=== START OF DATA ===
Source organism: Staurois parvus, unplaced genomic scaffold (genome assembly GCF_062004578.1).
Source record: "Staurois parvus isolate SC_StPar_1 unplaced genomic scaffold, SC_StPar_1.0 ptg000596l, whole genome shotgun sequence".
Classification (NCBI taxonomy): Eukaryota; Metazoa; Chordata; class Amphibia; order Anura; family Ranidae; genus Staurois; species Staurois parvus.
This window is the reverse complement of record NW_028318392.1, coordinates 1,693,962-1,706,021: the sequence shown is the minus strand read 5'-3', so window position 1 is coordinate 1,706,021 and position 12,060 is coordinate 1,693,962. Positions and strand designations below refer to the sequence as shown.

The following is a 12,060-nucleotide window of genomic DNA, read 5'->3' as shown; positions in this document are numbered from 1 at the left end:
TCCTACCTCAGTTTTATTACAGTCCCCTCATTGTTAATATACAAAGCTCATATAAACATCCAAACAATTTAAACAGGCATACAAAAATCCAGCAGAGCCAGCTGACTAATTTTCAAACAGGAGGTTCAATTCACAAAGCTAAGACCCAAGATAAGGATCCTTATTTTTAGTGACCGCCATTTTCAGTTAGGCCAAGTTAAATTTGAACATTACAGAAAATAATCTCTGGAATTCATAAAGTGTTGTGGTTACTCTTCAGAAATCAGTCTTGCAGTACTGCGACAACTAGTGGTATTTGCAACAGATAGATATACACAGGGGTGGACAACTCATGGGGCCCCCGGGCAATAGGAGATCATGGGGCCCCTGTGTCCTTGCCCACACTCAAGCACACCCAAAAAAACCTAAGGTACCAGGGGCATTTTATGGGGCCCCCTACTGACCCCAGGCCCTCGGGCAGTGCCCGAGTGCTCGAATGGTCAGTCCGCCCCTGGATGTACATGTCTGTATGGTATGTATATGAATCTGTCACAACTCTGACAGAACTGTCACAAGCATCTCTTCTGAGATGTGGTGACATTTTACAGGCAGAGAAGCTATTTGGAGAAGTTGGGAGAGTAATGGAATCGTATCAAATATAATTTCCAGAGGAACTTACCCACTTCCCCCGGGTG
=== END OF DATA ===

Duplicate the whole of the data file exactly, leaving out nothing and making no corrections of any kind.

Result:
Source organism: Staurois parvus, unplaced genomic scaffold (genome assembly GCF_062004578.1).
Source record: "Staurois parvus isolate SC_StPar_1 unplaced genomic scaffold, SC_StPar_1.0 ptg000596l, whole genome shotgun sequence".
Classification (NCBI taxonomy): Eukaryota; Metazoa; Chordata; class Amphibia; order Anura; family Ranidae; genus Staurois; species Staurois parvus.
This window is the reverse complement of record NW_028318392.1, coordinates 1,693,962-1,706,021: the sequence shown is the minus strand read 5'-3', so window position 1 is coordinate 1,706,021 and position 12,060 is coordinate 1,693,962. Positions and strand designations below refer to the sequence as shown.

The following is a 12,060-nucleotide window of genomic DNA, read 5'->3' as shown; positions in this document are numbered from 1 at the left end:
TCCTACCTCAGTTTTATTACAGTCCCCTCATTGTTAATATACAAAGCTCATATAAACATCCAAACAATTTAAACAGGCATACAAAAATCCAGCAGAGCCAGCTGACTAATTTTCAAACAGGAGGTTCAATTCACAAAGCTAAGACCCAAGATAAGGATCCTTATTTTTAGTGACCGCCATTTTCAGTTAGGCCAAGTTAAATTTGAACATTACAGAAAATAATCTCTGGAATTCATAAAGTGTTGTGGTTACTCTTCAGAAATCAGTCTTGCAGTACTGCGACAACTAGTGGTATTTGCAACAGATAGATATACACAGGGGTGGACAACTCATGGGGCCCCCGGGCAATAGGAGATCATGGGGCCCCTGTGTCCTTGCCCACACTCAAGCACACCCAAAAAAACCTAAGGTACCAGGGGCATTTTATGGGGCCCCCTACTGACCCCAGGCCCTCGGGCAGTGCCCGAGTGCTCGAATGGTCAGTCCGCCCCTGGATGTACATGTCTGTATGGTATGTATATGAATCTGTCACAACTCTGACAGAACTGTCACAAGCATCTCTTCTGAGATGTGGTGACATTTTACAGGCAGAGAAGCTATTTGGAGAAGTTGGGAGAGTAATGGAATCGTATCAAATATAATTTCCAGAGGAACTTACCCACTTCCCCCGGGTG